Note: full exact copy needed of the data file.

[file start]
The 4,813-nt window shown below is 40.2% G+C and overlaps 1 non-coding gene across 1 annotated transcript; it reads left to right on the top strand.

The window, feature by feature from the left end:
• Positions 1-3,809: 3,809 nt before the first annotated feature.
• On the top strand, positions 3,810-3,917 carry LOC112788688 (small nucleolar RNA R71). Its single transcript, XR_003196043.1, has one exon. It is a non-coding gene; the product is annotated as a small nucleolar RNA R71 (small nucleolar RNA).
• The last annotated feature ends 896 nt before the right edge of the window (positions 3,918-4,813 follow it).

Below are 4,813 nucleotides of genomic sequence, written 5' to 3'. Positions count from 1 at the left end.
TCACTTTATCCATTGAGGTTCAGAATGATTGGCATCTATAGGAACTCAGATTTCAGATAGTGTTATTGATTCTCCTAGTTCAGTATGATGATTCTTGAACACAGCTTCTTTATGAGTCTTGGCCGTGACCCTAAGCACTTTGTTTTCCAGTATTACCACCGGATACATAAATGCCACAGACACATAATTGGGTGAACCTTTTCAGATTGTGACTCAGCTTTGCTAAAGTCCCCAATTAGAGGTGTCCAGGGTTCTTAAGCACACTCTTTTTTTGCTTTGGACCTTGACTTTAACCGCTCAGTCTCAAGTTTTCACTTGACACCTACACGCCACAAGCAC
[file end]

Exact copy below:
The 4,813-nt window shown below is 40.2% G+C and overlaps 1 non-coding gene across 1 annotated transcript; it reads left to right on the top strand.

The window, feature by feature from the left end:
• Positions 1-3,809: 3,809 nt before the first annotated feature.
• On the top strand, positions 3,810-3,917 carry LOC112788688 (small nucleolar RNA R71). Its single transcript, XR_003196043.1, has one exon. It is a non-coding gene; the product is annotated as a small nucleolar RNA R71 (small nucleolar RNA).
• The last annotated feature ends 896 nt before the right edge of the window (positions 3,918-4,813 follow it).

Below are 4,813 nucleotides of genomic sequence, written 5' to 3'. Positions count from 1 at the left end.
TCACTTTATCCATTGAGGTTCAGAATGATTGGCATCTATAGGAACTCAGATTTCAGATAGTGTTATTGATTCTCCTAGTTCAGTATGATGATTCTTGAACACAGCTTCTTTATGAGTCTTGGCCGTGACCCTAAGCACTTTGTTTTCCAGTATTACCACCGGATACATAAATGCCACAGACACATAATTGGGTGAACCTTTTCAGATTGTGACTCAGCTTTGCTAAAGTCCCCAATTAGAGGTGTCCAGGGTTCTTAAGCACACTCTTTTTTTGCTTTGGACCTTGACTTTAACCGCTCAGTCTCAAGTTTTCACTTGACACCTACACGCCACAAGCAC